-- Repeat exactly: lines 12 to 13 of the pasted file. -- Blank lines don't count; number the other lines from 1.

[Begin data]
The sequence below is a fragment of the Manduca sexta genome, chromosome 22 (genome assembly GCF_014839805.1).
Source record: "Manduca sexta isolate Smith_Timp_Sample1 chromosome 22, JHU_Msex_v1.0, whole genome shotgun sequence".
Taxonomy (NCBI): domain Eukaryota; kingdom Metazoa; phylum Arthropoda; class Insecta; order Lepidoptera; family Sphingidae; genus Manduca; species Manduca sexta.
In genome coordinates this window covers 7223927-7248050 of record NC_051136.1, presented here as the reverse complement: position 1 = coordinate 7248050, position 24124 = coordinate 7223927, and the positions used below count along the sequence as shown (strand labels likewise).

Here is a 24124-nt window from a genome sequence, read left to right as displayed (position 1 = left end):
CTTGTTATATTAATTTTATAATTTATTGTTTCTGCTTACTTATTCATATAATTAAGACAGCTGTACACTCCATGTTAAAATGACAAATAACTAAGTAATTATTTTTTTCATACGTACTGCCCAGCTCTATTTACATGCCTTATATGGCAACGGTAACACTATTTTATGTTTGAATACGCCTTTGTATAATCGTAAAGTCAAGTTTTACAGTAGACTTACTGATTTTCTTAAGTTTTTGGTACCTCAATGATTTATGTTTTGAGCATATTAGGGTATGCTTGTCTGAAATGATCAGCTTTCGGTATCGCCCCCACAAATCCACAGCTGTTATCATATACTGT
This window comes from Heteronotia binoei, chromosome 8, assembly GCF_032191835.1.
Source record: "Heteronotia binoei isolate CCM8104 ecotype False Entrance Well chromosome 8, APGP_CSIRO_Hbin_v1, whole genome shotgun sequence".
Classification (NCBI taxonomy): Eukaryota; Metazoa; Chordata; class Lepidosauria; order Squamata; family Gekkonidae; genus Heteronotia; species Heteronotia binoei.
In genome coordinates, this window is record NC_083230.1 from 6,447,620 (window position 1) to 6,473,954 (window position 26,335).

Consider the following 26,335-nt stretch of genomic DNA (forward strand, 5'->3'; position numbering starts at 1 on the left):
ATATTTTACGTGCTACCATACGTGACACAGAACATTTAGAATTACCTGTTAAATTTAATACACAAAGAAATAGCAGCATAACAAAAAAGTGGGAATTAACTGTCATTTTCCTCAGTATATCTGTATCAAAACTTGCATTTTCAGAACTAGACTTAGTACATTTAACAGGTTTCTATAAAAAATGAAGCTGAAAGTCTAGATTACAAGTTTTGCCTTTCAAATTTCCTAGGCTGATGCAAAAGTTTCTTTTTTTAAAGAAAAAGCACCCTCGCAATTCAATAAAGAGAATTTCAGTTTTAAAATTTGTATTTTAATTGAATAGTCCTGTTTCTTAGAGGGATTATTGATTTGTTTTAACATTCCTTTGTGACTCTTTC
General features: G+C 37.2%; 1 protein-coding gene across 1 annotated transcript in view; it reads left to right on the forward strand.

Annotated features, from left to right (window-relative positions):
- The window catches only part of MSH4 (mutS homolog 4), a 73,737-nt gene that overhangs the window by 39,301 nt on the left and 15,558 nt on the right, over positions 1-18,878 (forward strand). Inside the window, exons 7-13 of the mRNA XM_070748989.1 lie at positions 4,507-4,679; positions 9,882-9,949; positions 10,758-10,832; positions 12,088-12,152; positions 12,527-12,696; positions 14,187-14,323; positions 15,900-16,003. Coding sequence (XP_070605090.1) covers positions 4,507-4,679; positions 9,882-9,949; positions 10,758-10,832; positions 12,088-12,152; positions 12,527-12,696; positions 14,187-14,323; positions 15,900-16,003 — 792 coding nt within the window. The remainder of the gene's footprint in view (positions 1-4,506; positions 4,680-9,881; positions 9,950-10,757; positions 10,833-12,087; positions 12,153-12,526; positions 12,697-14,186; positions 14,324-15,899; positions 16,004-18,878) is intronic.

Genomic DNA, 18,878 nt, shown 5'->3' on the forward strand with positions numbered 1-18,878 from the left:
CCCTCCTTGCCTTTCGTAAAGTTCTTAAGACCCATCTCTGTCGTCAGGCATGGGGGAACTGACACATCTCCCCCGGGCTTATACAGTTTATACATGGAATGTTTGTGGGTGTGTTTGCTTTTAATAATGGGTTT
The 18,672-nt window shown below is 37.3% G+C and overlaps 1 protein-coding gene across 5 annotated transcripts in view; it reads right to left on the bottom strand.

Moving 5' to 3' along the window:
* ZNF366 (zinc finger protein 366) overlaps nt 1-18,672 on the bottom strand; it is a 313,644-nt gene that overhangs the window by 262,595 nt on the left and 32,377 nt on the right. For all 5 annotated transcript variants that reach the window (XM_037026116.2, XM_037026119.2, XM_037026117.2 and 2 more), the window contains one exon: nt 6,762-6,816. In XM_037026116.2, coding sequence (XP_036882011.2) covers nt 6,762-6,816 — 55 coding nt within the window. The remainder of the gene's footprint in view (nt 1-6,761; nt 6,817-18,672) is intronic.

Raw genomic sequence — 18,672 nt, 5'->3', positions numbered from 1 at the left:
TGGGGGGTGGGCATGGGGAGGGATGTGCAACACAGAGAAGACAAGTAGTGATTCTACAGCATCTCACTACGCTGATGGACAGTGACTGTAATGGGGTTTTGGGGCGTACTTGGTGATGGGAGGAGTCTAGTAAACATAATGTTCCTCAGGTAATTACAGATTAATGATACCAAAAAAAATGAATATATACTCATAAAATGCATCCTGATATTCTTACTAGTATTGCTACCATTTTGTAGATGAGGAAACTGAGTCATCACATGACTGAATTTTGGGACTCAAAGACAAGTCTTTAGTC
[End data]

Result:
ATATTTTACGTGCTACCATACGTGACACAGAACATTTAGAATTACCTGTTAAATTTAATACACAAAGAAATAGCAGCATAACAAAAAAGTGGGAATTAACTGTCATTTTCCTCAGTATATCTGTATCAAAACTTGCATTTTCAGAACTAGACTTAGTACATTTAACAGGTTTCTATAAAAAATGAAGCTGAAAGTCTAGATTACAAGTTTTGCCTTTCAAATTTCCTAGGCTGATGCAAAAGTTTCTTTTTTTAAAGAAAAAGCACCCTCGCAATTCAATAAAGAGAATTTCAGTTTTAAAATTTGTATTTTAATTGAATAGTCCTGTTTCTTAGAGGGATTATTGATTTGTTTTAACATTCCTTTGTGACTCTTTC
General features: G+C 37.2%; 1 protein-coding gene across 1 annotated transcript in view; it reads left to right on the forward strand.